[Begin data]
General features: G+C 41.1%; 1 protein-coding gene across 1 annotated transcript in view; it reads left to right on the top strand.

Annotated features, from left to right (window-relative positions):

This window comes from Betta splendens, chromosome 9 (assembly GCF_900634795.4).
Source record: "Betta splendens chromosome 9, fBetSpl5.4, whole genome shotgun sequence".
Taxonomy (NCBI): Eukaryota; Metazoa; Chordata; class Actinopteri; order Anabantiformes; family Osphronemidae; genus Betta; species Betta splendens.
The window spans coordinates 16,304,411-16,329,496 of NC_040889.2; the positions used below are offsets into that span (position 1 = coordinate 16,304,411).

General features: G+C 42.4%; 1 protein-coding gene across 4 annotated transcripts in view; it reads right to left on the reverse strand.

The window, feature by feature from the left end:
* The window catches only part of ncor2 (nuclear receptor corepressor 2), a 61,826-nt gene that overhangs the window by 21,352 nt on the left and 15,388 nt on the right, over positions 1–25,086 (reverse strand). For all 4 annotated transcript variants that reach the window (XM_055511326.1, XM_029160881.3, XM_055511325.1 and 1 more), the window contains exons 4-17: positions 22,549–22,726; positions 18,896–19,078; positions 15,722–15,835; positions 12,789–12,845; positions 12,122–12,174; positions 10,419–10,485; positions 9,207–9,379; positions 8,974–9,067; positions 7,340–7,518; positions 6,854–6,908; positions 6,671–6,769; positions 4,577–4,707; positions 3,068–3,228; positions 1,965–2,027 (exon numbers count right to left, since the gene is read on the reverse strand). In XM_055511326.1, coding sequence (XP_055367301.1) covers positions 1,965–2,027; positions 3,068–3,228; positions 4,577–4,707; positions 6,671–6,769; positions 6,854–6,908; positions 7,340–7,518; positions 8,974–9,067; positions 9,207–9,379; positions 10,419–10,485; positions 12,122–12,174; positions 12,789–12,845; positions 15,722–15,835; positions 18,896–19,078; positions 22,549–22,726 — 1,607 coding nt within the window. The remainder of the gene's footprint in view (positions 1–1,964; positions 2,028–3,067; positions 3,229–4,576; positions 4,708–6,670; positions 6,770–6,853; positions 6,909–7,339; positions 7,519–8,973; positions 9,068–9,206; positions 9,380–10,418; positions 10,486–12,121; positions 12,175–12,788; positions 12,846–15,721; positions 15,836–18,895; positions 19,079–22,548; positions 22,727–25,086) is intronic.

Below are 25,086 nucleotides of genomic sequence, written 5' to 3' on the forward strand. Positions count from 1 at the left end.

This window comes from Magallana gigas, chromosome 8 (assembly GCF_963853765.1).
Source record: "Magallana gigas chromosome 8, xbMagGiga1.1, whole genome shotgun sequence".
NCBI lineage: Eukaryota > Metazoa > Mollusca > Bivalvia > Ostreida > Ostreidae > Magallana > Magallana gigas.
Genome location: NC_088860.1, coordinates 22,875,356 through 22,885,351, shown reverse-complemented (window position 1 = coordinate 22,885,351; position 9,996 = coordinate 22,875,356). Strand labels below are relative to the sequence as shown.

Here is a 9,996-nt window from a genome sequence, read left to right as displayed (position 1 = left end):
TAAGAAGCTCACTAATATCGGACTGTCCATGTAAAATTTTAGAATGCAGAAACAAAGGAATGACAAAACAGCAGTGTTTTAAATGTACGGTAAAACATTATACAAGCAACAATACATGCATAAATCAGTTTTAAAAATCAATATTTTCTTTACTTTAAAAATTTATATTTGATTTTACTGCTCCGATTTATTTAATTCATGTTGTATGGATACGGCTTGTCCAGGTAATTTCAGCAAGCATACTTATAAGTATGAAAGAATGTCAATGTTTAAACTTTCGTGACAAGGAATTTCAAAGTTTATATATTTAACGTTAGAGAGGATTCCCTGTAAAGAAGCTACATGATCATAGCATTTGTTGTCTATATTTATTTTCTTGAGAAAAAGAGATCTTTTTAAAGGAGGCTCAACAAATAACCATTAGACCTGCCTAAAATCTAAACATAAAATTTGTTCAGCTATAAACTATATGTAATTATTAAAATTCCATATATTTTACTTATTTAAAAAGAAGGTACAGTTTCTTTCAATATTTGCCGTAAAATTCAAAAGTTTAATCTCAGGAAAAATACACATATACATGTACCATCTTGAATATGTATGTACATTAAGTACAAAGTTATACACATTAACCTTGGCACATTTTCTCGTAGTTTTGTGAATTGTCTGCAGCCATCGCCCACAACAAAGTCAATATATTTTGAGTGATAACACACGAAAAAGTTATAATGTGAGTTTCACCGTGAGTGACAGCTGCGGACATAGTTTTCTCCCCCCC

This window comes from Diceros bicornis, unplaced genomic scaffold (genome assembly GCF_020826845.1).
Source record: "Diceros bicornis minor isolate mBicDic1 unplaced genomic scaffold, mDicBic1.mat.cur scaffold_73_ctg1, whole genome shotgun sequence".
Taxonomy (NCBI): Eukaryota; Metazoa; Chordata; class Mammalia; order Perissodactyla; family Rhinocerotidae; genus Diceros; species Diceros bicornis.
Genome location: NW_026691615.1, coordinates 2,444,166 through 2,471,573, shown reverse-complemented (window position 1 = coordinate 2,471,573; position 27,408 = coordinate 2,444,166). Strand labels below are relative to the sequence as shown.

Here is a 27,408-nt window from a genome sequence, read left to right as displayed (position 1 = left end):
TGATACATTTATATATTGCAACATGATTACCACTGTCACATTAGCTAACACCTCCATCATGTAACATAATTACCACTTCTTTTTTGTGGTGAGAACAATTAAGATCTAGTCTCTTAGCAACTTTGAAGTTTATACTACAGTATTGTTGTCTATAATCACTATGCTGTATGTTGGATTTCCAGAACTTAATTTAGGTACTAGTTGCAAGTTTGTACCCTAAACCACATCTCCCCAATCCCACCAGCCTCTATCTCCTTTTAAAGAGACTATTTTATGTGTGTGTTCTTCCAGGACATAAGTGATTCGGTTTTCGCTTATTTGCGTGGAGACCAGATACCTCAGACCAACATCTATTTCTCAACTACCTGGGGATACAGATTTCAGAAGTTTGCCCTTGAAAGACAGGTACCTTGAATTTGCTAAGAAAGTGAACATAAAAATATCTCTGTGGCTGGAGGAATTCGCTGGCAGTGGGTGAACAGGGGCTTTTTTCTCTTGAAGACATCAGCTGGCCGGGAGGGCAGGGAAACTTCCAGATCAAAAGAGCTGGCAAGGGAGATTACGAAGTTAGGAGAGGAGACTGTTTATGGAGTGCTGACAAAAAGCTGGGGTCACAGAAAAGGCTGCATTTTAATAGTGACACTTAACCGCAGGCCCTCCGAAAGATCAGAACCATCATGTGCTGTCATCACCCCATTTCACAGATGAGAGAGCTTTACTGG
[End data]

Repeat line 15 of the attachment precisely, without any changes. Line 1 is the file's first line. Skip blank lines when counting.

Here is a 9,996-nt window from a genome sequence, read left to right as displayed (position 1 = left end):